Why Are So Many Women Ignoring Heart Attack Symptoms?

Heart disease is a leading cause of death for women, and yet women are more likely than men to dismiss pain or symptoms of heart problems, and to delay seeking medical help — a “dangerous game” that experts say may have serious health implications.

Though heart symptoms are similar for both men and women, the way that people perceive their symptoms and the point at which they are moved to seek medical help can vary widely.

Women may be more likely than men to exhibit an ‘optimism bias’ — a cognitive bias that causes them to believe they are less at risk for negative outcomes than they actually are — than men, which can keep them from seeking medical assistance and could worsen their condition, according to new research from the Harvard School of Public Health.

“The main danger is that when someone comes to the hospital with a more severe or advanced stage of heart disease, there are simply fewer treatment options available,” epidemiologist Dr. Catherine Kreatsoulas, Heart and Stroke Foundation research fellow at the Harvard School of Public Health and lead author of the study, said in a statement.

Kreatsoulas and —> Read More Here

Why Does Scratching Make You Itch More? Science Has An Answer

itching and scratching

From dry skin to mosquito bites, there are a million little reasons why we itch. But sometimes, scratching an itch can make you feel, well, itchier — and a group of scientists has a possible explanation for why this happens.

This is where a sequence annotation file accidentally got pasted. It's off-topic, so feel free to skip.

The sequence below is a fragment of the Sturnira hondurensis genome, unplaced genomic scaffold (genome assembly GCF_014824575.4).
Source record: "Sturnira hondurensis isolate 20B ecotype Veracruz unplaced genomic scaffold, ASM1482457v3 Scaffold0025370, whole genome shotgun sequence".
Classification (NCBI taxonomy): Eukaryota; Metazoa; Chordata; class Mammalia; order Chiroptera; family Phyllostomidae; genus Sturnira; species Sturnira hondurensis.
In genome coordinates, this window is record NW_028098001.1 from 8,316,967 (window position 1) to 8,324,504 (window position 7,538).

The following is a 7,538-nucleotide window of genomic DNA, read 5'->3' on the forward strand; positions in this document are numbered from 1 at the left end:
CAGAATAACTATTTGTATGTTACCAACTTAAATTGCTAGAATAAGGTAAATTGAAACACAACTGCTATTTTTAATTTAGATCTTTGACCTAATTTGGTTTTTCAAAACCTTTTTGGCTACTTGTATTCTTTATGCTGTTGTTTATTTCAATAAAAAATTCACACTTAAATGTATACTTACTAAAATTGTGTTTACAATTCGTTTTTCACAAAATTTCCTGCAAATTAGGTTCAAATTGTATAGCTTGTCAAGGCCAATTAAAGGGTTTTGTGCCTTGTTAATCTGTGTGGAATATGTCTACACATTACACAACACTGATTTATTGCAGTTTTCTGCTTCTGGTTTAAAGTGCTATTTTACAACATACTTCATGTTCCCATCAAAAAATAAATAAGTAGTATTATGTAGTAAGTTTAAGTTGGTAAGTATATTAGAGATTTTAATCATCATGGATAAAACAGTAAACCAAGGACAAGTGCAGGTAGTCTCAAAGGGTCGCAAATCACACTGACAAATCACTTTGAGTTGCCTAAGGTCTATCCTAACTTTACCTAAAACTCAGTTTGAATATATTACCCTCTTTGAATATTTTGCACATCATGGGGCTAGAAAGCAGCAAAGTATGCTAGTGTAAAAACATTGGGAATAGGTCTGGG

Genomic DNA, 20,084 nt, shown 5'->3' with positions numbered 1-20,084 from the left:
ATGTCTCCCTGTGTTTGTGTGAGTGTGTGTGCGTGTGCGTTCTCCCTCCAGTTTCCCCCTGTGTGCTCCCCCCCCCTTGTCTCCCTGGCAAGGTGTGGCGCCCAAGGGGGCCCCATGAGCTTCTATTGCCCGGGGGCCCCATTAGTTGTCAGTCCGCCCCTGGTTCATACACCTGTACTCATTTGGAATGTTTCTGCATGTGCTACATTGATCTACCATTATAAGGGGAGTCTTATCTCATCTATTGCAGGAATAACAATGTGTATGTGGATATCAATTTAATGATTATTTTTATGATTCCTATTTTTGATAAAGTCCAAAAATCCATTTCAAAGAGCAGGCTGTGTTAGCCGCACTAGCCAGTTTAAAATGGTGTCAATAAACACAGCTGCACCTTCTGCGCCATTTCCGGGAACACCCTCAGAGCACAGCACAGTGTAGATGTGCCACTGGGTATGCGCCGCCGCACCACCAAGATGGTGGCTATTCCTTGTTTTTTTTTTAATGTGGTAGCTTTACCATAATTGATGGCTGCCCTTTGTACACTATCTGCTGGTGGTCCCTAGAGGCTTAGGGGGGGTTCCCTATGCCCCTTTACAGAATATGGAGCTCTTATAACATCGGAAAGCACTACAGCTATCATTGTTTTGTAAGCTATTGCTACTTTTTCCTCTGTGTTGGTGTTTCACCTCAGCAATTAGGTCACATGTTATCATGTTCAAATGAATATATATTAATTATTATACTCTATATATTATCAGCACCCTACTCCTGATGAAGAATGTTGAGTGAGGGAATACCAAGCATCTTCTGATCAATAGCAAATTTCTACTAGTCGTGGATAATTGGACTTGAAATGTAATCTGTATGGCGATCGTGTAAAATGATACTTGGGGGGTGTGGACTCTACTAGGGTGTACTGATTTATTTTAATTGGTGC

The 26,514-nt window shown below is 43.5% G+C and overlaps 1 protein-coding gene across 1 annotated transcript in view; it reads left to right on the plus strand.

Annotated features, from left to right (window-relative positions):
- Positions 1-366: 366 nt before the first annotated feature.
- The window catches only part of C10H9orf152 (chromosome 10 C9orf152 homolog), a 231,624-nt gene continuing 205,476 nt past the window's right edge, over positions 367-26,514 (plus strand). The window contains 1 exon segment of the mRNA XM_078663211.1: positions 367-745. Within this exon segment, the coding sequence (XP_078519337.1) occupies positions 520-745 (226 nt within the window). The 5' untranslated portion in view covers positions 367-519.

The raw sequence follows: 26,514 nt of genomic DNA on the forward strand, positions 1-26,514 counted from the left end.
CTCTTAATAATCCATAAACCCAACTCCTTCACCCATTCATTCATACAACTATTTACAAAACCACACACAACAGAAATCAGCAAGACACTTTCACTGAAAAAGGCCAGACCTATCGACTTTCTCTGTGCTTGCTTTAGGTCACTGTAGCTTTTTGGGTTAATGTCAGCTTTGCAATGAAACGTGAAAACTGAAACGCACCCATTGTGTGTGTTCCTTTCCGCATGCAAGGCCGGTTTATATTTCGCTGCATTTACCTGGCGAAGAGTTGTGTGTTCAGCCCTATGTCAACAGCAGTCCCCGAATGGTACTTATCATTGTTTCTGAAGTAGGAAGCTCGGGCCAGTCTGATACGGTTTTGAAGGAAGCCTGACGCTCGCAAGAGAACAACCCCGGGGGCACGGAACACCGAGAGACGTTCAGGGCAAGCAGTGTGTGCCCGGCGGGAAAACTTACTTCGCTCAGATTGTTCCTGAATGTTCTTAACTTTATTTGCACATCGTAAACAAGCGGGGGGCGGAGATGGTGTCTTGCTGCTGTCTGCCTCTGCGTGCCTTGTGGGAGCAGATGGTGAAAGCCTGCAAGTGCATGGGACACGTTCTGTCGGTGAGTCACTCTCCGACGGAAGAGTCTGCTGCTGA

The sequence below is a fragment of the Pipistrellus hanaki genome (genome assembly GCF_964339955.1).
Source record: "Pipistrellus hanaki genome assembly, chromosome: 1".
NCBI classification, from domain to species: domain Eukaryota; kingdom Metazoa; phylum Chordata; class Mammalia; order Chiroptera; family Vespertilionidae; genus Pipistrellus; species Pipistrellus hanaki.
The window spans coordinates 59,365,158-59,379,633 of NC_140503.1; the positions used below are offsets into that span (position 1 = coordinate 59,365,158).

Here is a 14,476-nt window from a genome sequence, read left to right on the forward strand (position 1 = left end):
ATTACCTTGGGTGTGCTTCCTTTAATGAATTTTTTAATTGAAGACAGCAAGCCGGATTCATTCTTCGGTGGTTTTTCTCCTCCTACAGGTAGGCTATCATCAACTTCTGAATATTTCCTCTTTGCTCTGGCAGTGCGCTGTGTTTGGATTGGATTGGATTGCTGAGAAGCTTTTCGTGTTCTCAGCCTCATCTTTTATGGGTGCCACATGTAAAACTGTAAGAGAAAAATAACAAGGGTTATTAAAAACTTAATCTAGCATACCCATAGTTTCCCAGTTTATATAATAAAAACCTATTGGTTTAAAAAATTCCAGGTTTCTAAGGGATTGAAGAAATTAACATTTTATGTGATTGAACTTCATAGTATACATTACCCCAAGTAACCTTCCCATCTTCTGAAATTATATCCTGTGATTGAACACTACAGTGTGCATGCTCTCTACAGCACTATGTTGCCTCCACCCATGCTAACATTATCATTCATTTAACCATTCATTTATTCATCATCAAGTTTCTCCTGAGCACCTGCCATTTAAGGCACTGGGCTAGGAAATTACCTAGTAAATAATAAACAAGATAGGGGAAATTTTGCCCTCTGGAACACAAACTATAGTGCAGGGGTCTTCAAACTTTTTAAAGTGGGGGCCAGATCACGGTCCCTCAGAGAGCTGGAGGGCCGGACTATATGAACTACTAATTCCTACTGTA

On Wednesday, researchers at Washington University School of Medicine in St. Louis published a study which found that scratching an itch can cause minor pain, leading the brain to release serotonin — the “happy” chemical that helps regulate mood — which can sometimes make an itch feel more intense.

“The problem is that when the brain gets those pain signals, it responds by producing the neurotransmitter serotonin to help control that pain,” senior investigator Zhou-Feng Chen, PhD, who’s also the director of Washington University’s Center for the Study of Itch, explained in a written statement. “But as serotonin spreads from the brain into the spinal cord, we found the chemical can ‘jump the tracks,’ moving from pain-sensing neurons to nerve cells that influence itch intensity.”

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Scientists involved with the study bred a strain of genetically engineered mice that lacked serotonin. When injected with itch-causing chemicals, these mice didn’t scratch as much as mice with the —> Read More Here

Pterostilbene, a molecule similar to resveratrol, as a potential treatment for obesity

In collaboration with the United States Department of Agriculture, researchers in the UPV/EHU’s ‘Nutrition and Obesity’ Group, which belongs to the Spanish Biomedical Research Centre in Physiopathology of Obesity and Nutrition of the Carlos III Institute of Health, have observed in animal models that pterostilbene reduces the build-up of body fat, which could reduce the risk of developing other diseases like diabetes. —> Read More Here

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